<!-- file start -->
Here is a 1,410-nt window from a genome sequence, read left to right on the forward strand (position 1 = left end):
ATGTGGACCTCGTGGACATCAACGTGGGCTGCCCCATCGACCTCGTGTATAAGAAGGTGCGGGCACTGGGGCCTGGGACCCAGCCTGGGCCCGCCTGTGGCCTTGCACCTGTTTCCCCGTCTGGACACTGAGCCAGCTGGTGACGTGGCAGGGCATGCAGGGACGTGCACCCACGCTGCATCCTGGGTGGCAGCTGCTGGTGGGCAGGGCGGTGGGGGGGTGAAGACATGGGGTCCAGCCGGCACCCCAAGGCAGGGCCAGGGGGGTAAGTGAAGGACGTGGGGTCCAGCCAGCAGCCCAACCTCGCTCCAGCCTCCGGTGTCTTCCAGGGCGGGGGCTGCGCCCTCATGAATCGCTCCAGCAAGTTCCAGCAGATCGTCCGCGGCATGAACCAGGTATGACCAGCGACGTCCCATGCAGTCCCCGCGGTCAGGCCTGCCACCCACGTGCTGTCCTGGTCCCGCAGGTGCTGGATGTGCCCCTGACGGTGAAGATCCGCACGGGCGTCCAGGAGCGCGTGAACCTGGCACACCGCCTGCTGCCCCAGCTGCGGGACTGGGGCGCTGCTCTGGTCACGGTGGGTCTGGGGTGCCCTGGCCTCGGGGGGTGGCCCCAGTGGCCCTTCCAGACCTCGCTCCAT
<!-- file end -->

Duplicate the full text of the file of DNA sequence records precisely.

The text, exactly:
Here is a 1,410-nt window from a genome sequence, read left to right on the forward strand (position 1 = left end):
ATGTGGACCTCGTGGACATCAACGTGGGCTGCCCCATCGACCTCGTGTATAAGAAGGTGCGGGCACTGGGGCCTGGGACCCAGCCTGGGCCCGCCTGTGGCCTTGCACCTGTTTCCCCGTCTGGACACTGAGCCAGCTGGTGACGTGGCAGGGCATGCAGGGACGTGCACCCACGCTGCATCCTGGGTGGCAGCTGCTGGTGGGCAGGGCGGTGGGGGGGTGAAGACATGGGGTCCAGCCGGCACCCCAAGGCAGGGCCAGGGGGGTAAGTGAAGGACGTGGGGTCCAGCCAGCAGCCCAACCTCGCTCCAGCCTCCGGTGTCTTCCAGGGCGGGGGCTGCGCCCTCATGAATCGCTCCAGCAAGTTCCAGCAGATCGTCCGCGGCATGAACCAGGTATGACCAGCGACGTCCCATGCAGTCCCCGCGGTCAGGCCTGCCACCCACGTGCTGTCCTGGTCCCGCAGGTGCTGGATGTGCCCCTGACGGTGAAGATCCGCACGGGCGTCCAGGAGCGCGTGAACCTGGCACACCGCCTGCTGCCCCAGCTGCGGGACTGGGGCGCTGCTCTGGTCACGGTGGGTCTGGGGTGCCCTGGCCTCGGGGGGTGGCCCCAGTGGCCCTTCCAGACCTCGCTCCAT